Moody’s Investors Service (Moody’s) has downgraded Pakistan Water and Power Dev Authority’s (WAPDA) corporate family rating (CFR) to Caa3 from Caa1 and Baseline Credit Assessment (BCA) to caa3 from Caa1.
At the same time, Moody’s has changed the outlook to stable from negative. This rating action follows Moody’s rating action on the government of Pakistan (Caa3 stable) on 28 February 2023.
“The rating action on WAPDA reflects the close linkage of its credit quality with that of the Government of Pakistan, given the government’s full ownership and direct supervision of the company, as well as the fact that WAPDA operates solely in Pakistan,” says Yong Kang, a Moody’s Analyst.
WAPDA’s Caa3 CFR is primarily driven by its caa3 BCA, and Moody’s assessment of a high likelihood of support from, and a very high dependence on, the government of Pakistan when needed, under Moody’s Joint Default Analysis (JDA) for government-related issuers.
As a dominant hydropower supplier in Pakistan receiving recurring financial support from the government, WAPDA’s BCA considers the sovereign’s weak credit quality and default risks consistent with a Caa3 rating.
The company’s weak financial profile reflects an unpredictable regulatory framework and an inability to sufficiently recover costs in a timely manner, leading to delayed tariff decisions and a long receivable cycle. Moody’s projects WAPDA’s funds from operations (FFO) to debt ratio will remain weak at the low-single-digit percentage over the next one to two years. At the same time, its liquidity will continue to be weak because of its substantial current borrowings and large capital spending. WAPDA did not repay certain government loans as per the agreed repayment schedule, and Moody expects such a situation to continue.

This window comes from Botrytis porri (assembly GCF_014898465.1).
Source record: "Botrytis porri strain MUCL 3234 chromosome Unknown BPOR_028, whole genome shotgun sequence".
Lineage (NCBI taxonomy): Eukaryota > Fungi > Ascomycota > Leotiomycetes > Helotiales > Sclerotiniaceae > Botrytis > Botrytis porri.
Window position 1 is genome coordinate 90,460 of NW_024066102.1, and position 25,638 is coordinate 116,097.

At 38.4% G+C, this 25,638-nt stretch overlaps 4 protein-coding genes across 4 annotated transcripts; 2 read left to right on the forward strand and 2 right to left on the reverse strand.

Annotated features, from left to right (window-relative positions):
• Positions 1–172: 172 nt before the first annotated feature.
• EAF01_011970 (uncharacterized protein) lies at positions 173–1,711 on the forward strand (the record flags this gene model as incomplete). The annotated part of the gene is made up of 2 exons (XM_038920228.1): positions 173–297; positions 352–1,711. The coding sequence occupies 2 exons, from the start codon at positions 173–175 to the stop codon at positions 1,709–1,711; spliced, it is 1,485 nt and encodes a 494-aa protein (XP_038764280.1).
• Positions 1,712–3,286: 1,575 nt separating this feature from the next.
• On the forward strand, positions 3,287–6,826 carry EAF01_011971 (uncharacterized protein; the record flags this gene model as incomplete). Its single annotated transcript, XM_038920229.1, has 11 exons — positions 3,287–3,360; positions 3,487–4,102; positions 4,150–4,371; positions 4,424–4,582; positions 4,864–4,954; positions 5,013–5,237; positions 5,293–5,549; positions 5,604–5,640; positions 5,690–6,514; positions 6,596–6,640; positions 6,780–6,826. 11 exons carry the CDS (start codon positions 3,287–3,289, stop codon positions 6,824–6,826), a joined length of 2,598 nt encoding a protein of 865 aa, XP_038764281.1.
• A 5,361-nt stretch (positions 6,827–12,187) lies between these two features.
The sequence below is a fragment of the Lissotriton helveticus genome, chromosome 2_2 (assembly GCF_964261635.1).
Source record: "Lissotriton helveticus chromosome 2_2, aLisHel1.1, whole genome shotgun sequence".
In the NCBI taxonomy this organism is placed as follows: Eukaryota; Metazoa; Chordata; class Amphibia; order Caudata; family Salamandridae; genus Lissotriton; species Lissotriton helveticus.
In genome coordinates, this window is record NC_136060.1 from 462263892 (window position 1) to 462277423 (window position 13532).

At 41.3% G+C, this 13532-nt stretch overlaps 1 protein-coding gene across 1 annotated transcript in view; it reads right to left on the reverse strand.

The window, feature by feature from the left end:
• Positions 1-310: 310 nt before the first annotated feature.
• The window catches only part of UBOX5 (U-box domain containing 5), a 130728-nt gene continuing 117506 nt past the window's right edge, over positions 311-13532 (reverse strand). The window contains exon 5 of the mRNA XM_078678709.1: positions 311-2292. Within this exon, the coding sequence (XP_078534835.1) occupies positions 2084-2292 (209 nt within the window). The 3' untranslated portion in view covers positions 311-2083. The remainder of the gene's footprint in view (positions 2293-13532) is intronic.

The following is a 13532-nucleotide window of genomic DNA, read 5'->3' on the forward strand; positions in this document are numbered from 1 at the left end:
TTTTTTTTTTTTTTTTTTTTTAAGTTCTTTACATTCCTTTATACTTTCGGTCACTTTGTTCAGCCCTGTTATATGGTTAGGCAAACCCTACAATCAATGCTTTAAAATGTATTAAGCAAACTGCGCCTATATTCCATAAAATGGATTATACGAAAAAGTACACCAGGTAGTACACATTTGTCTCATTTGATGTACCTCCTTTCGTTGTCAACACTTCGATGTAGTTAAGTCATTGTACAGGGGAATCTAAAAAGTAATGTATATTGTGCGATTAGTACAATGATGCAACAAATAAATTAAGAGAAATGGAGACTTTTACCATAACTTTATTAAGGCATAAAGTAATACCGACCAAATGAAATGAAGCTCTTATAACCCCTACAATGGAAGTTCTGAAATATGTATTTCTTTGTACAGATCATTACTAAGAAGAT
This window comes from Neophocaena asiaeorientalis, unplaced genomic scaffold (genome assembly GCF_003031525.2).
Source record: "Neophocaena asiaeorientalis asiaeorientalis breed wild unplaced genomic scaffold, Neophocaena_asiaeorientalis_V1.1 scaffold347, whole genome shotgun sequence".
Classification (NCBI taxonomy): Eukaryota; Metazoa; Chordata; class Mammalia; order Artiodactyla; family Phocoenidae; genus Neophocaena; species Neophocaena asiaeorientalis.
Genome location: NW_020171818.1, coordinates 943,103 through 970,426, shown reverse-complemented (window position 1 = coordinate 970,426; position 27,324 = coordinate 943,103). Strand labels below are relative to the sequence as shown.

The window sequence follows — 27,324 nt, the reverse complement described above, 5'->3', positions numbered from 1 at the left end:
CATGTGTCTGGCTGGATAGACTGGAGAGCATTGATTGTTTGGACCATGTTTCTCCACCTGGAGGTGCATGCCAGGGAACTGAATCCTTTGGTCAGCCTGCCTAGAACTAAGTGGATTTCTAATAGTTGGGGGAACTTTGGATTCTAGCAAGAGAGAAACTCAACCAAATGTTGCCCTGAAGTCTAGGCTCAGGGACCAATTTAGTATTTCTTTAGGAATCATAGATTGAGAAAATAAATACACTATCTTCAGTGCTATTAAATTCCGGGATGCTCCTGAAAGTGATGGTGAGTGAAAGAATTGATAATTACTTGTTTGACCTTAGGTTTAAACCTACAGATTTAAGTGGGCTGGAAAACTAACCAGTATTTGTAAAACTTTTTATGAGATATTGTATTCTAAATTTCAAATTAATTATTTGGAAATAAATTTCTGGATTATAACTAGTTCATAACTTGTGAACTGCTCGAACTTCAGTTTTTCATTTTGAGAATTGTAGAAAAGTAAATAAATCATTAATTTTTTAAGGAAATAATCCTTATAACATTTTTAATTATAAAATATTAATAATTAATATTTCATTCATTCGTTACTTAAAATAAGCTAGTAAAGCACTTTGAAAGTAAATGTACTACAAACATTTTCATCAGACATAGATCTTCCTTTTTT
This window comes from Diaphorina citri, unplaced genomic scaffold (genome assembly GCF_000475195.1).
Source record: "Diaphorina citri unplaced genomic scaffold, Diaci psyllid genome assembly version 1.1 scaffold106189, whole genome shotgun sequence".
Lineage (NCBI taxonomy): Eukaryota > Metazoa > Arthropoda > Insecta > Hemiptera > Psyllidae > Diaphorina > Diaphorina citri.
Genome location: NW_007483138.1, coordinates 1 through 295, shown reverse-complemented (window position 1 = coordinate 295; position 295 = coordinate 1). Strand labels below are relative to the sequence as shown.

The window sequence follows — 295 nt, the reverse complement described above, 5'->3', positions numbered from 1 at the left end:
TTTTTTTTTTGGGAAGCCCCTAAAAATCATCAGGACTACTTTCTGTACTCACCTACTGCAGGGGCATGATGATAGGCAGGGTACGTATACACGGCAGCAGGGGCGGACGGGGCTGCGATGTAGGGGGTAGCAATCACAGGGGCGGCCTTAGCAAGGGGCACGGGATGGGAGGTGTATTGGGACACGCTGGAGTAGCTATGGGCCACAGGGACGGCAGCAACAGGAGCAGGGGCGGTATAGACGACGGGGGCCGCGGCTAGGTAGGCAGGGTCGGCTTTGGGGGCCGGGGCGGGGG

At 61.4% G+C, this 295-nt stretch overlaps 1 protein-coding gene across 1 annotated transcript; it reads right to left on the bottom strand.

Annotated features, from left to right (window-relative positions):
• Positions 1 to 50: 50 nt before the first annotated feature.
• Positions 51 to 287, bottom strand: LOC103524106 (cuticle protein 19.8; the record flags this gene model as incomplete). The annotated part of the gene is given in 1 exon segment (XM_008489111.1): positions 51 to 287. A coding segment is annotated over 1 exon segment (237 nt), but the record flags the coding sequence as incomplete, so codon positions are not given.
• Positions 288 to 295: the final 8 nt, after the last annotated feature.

Moody’s expectation of a high likelihood of government support for WAPDA considers the Pakistani government’s full ownership and direct supervision of the company. It also reflects the company’s strategic importance to the government as it is an important platform that (1) constructs and operates hydropower assets to supply affordable electricity in Pakistan, and (2) builds water storage facilities to help address the country’s acute water challenges.
However, such considerations are offset by the risks stemming from the government’s low policy predictability and transparency. In addition, the financial challenges faced by the government, as reflected in its Caa3 ratings, indicate its limited capacity to provide support to WAPDA.
In terms of environmental, social, and governance (ESG) factors, Moody’s has considered that WAPDA is exposed to environmental risks because of physical climate risks in the form of extreme weather patterns and risks related to water management and natural capital.
As for social risk considerations, Moody’s has factored in the weak track record of timely tariff adjustments, driven by affordability concerns. Moody’s has also considered WAPDA’s governance risks, arising from the company’s high financial leverage, relatively weak risk management as indicated by the technical fault and cost overrun, and concentrated ownership.
The stable outlook on the rating mirrors the stable outlook on Pakistan’s sovereign ratings based on Moody’s expectation that the relationship between WAPDA and the government remains intact for at least over the next 12-18 months.
Moody’s could upgrade WAPDA’s rating if the agency upgrades the sovereign ratings and there is no material change in the relationship between WAPDA and the government.
Conversely, Moody’s could downgrade WAPDA’s rating if Pakistan’s sovereign rating is downgraded.